Colorectal cancer starts in the colon (large intestine) or rectum. The risk of colorectal cancer goes up as you get older (90% of cases occur in people over 50), and if you eat a meat-heavy diet, smoke, or have a family history of the cancer. Colorectal cancer symptoms include pain, blood in the stool, and a change in bowel habits. Routine screening for colorectal cancer is recommended starting at age 50or even sooner for those with risk factors.
Colorectal Cancer News
By Brenda GoodmanHealthDay Reporter SATURDAY, May 18 (HealthDay News) — A new device that gives doctors a better view during colonoscopies may help them miss fewer suspicious growths during those exams, a new study shows. Colonoscopies are the recommended screening tests for colorectal cancer, which is the second leading cancer killer of men and women in the [...]
Men who are physically fit in middle age have a lower risk of developing and dying from certain cancers, new research indicates. “Fitness is a huge predictor of [cancer] risk,” said Dr. Susan Lakoski, an assistant professor of internal medicine at the University of Vermont, in Burlington. “You need to be fit to protect yourself against a cancer diagnosis in older age.”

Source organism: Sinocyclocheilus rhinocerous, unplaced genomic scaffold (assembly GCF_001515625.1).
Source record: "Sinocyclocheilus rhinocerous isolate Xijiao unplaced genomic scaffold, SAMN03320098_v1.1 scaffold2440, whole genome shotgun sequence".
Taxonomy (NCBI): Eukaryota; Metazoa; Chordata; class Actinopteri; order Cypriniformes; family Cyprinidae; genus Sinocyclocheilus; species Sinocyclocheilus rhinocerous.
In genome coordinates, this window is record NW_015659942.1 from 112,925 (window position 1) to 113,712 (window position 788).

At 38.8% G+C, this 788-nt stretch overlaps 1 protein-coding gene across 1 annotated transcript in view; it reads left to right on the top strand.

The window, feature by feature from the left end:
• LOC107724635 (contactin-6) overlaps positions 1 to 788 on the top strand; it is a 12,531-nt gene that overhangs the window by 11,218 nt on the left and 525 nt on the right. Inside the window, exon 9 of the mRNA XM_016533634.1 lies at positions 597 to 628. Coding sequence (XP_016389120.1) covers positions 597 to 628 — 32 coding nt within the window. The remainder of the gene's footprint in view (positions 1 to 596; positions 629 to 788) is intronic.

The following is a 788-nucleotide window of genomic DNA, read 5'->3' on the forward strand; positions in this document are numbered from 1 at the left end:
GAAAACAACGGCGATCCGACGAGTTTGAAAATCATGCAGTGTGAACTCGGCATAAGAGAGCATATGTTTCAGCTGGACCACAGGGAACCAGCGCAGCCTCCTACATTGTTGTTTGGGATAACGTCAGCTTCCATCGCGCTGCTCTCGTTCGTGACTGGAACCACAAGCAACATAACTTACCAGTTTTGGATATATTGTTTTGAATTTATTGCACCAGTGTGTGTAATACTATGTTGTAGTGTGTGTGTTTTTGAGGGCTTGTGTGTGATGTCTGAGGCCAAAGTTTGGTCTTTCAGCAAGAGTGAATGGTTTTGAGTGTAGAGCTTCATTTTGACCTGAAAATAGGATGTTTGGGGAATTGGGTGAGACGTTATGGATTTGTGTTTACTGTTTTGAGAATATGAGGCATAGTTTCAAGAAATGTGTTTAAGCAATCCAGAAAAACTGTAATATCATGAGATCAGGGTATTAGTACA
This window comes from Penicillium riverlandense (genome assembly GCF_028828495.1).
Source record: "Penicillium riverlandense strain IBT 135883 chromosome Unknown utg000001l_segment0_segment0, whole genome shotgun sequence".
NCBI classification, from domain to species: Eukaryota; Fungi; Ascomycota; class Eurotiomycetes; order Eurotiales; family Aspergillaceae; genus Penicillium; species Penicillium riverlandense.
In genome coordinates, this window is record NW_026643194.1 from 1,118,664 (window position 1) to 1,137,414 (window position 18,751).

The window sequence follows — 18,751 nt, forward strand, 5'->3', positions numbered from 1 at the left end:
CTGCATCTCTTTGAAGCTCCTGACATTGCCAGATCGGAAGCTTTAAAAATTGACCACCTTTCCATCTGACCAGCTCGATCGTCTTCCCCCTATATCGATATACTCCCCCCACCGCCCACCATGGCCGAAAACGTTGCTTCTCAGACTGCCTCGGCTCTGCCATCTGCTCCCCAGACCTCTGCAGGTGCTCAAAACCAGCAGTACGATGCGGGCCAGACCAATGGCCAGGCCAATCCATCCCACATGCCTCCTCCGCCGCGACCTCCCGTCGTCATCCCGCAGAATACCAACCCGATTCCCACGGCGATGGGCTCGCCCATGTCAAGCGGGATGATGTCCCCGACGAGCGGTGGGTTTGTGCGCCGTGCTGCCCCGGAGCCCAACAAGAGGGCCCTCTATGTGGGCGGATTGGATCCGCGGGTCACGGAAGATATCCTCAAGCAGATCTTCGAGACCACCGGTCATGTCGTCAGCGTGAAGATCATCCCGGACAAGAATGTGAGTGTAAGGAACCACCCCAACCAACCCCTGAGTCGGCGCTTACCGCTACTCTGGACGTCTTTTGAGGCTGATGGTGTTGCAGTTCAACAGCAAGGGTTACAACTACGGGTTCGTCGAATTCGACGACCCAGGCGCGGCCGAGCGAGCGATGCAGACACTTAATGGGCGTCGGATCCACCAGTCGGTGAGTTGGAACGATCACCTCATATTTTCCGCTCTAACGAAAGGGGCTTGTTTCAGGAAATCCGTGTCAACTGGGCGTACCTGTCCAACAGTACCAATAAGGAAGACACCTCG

By Brenda GoodmanHealthDay Reporter THURSDAY, May 16 (HealthDay News) — An experimental drug that taps the power of the body’s immune system to fight cancer is shrinking tumors in patients for whom other treatments have failed, an early study shows. The drug binds to a protein called PD-L1 that sits on the surface of cancer cells and [...]
Simple changes to your backyard grilling routine could help reduce your colon cancer risk, an expert says. “Research now shows that diets high in red and processed meat increase risk for colon cancer,” Alice Bender, a registered dietitian at the American Institute for Cancer Research
Smoking’s connection to cancer is well-established. Now, researchers say cigarettes increase the odds for developing colon cancer, especially for women. Women who’ve ever smoked have an almost 20 percent increased risk for colon cancer, compared with women who never smoked, according to the new study, published April 30 in Cancer Epidemiology, Biomarkers & Prevention.